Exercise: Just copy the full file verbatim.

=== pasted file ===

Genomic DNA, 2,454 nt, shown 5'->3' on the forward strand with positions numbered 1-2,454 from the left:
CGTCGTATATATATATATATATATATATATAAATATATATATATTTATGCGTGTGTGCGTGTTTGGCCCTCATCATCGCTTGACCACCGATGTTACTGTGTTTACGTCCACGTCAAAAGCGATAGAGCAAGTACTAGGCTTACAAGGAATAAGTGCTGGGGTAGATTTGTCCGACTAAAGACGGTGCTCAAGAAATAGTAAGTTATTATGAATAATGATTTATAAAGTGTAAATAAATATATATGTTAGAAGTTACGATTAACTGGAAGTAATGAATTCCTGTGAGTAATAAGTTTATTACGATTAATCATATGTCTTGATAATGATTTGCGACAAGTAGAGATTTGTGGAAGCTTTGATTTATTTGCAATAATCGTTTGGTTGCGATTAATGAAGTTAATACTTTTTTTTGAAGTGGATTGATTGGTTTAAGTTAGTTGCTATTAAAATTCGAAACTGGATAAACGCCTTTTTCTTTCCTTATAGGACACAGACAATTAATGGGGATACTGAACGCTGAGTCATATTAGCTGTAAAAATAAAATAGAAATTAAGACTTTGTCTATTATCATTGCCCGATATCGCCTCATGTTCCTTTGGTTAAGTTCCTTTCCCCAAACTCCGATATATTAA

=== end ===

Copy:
Genomic DNA, 2,454 nt, shown 5'->3' on the forward strand with positions numbered 1-2,454 from the left:
CGTCGTATATATATATATATATATATATATAAATATATATATATTTATGCGTGTGTGCGTGTTTGGCCCTCATCATCGCTTGACCACCGATGTTACTGTGTTTACGTCCACGTCAAAAGCGATAGAGCAAGTACTAGGCTTACAAGGAATAAGTGCTGGGGTAGATTTGTCCGACTAAAGACGGTGCTCAAGAAATAGTAAGTTATTATGAATAATGATTTATAAAGTGTAAATAAATATATATGTTAGAAGTTACGATTAACTGGAAGTAATGAATTCCTGTGAGTAATAAGTTTATTACGATTAATCATATGTCTTGATAATGATTTGCGACAAGTAGAGATTTGTGGAAGCTTTGATTTATTTGCAATAATCGTTTGGTTGCGATTAATGAAGTTAATACTTTTTTTTGAAGTGGATTGATTGGTTTAAGTTAGTTGCTATTAAAATTCGAAACTGGATAAACGCCTTTTTCTTTCCTTATAGGACACAGACAATTAATGGGGATACTGAACGCTGAGTCATATTAGCTGTAAAAATAAAATAGAAATTAAGACTTTGTCTATTATCATTGCCCGATATCGCCTCATGTTCCTTTGGTTAAGTTCCTTTCCCCAAACTCCGATATATTAA